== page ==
Nonprofit, nonpartisan journalism. Supported by readers.

Donate
Topics
This content is made possible in part by the generous sponsorship support of The University of Minnesota.

Missed opportunities mark ‘Yellow Face’

Midway through the first act of “Yellow Face,” playwright David Henry Hwang pokes fun at the overheated, on the noise, political pontifications you often hear in the theater.

Midway through the first act of “Yellow Face,” playwright David Henry Hwang pokes fun at the overheated, on the noise, political pontifications you often hear in the theater. Then, for much of the second act, he engages in much of the same in this frustrating, tale-of-two-plays new work, which is receiving its Midwest premiere from Mu Performing Arts.

The elements are all in place. Hwang is perfectly poised to write about race in America from an Asian-American perspective. Mu has assembled a terrific cast. And the production at the Guthrie’s Dowling Studio crackles with energy under the direction of Rick Shiomi.

And for the first act, the piece flies. The autobiographical piece follows the playwright from the protests over the casting of Welsh actor Jonathan Price as the Engineer in the Broadway production of “Miss Saigon” to his first attempt to craft a response, “Face Value.”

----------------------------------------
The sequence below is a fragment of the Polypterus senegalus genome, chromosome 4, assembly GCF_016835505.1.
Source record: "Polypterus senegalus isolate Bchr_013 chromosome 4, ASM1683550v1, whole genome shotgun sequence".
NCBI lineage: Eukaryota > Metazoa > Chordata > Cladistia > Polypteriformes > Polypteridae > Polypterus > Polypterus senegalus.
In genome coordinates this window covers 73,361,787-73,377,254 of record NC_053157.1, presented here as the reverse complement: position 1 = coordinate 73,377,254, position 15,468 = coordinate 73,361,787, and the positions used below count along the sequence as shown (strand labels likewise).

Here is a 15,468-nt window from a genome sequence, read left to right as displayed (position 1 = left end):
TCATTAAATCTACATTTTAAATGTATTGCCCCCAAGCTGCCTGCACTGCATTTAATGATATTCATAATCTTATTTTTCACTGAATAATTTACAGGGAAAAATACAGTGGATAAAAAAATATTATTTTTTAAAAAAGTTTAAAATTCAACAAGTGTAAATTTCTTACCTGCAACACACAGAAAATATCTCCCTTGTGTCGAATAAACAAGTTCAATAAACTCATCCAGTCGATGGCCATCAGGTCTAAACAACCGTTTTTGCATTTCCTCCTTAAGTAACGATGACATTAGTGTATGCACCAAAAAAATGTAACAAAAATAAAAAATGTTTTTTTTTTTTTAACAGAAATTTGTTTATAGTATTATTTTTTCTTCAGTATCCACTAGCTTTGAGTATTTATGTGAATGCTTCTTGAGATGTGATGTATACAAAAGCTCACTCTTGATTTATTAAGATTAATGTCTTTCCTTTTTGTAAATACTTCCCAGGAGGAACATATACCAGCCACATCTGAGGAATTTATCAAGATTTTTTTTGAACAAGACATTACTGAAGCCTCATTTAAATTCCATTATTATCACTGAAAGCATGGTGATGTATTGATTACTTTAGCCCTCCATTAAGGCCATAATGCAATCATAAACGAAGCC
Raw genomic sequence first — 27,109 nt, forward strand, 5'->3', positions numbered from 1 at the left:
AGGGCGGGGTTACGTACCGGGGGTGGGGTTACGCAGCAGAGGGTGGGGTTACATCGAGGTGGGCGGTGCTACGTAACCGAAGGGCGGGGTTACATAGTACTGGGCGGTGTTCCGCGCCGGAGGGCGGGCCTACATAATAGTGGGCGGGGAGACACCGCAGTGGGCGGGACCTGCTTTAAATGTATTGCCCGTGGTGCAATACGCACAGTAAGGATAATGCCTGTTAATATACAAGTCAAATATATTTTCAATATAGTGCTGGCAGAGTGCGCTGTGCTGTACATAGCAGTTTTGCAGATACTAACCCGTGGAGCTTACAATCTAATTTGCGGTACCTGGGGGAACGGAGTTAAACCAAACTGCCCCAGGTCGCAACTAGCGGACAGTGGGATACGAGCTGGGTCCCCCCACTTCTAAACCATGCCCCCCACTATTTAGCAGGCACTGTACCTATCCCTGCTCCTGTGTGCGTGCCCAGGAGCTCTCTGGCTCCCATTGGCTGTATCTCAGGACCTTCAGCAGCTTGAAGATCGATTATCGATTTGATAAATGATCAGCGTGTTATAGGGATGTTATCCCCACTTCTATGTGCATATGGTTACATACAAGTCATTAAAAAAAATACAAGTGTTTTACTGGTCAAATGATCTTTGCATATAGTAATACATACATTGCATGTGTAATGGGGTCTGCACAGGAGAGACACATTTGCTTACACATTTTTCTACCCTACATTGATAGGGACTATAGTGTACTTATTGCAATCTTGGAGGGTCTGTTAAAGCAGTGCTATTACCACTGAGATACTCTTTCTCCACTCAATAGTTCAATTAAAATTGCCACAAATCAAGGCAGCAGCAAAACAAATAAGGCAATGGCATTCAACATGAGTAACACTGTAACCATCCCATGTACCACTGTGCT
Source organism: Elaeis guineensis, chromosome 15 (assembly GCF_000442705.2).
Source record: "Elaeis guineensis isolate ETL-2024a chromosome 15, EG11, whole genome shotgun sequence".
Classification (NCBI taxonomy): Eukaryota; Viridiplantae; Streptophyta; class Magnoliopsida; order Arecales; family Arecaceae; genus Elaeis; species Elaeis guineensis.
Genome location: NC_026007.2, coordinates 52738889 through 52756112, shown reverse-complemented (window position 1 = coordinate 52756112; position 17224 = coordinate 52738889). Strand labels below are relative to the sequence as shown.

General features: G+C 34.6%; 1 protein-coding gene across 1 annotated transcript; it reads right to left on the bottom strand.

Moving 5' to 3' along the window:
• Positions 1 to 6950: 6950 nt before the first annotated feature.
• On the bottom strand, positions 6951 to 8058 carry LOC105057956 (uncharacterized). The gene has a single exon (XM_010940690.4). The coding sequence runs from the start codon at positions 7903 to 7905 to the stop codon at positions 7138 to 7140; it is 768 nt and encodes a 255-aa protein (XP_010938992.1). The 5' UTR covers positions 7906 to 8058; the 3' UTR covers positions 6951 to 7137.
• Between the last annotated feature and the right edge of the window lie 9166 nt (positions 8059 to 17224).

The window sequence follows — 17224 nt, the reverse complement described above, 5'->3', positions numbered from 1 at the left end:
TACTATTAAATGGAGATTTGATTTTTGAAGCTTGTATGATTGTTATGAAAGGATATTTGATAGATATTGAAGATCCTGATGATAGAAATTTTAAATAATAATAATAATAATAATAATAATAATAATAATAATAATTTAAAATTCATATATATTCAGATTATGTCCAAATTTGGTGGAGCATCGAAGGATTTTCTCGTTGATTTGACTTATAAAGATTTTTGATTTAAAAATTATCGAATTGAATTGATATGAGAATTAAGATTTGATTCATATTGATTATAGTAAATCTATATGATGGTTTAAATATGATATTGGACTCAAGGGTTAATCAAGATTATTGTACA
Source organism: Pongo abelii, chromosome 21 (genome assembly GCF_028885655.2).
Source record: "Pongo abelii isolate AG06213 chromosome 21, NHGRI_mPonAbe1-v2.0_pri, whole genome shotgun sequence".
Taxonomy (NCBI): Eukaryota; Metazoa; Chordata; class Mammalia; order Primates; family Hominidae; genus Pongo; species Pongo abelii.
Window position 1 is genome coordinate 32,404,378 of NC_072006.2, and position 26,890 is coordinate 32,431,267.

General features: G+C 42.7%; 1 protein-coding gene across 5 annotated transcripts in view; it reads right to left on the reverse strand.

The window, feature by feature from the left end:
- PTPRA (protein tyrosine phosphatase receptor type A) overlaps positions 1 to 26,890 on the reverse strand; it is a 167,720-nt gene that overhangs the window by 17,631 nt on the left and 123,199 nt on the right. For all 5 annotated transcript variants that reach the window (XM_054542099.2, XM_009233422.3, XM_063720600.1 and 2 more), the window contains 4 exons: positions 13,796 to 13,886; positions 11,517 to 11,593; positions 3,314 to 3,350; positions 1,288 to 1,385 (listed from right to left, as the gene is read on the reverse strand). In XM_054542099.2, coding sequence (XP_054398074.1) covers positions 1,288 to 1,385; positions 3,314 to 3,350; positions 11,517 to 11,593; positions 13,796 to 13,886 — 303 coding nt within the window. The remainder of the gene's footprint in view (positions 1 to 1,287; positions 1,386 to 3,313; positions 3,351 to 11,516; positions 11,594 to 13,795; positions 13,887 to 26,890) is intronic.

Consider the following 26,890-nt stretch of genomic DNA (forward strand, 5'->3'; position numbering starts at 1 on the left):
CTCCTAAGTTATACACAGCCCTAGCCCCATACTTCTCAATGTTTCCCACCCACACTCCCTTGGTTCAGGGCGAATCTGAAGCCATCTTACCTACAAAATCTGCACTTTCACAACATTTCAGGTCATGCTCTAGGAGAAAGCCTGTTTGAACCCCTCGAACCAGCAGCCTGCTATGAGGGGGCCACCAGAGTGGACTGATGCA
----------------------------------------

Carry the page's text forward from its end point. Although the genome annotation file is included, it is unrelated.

Here, Hwang starts to twist reality by introducing Marcus, a young white actor, who ­ in a series of modern farcical mix-ups ­ ends up cast as the Asian lead in “Face Value.” To save his reputation, Hwang crafts a cover story for Marcus, who in turn takes it and runs, becoming a strong spokesman for the Asian-American community.

Article continues after advertisement

The problems come up when the Marcus character disappears for long stretches of act two, as Hwang turns to a series of congressional investigations and accusations of spying that ripped through the Chinese-American community in the 1990s. It’s strong material for a play, but it sits uncomfortably with where Hwang had gone in the first half of the play. It also leaves aside the subtle touches that marked the earlier sections for a pure polemic. Great for a letter to the editor, not so much for a play.

Keeping it all afloat is the cast, led by Randy Reyes as DHH and featuring strong performances from the rest of the ensemble, who all work hard to bring depth or broad humor to wherever it is needed. Director Rick Shiomi leads a production that emphasizes clarity, which also helps to bring out the best of the work.

“Yellow Face” runs through Feb. 21 at the Dowling Studio at the Guthrie Theater, 818 S. 2nd St., Minneapolis. Tickets are $18-$30. For information and tickets, call 612-377-2224 or visit online.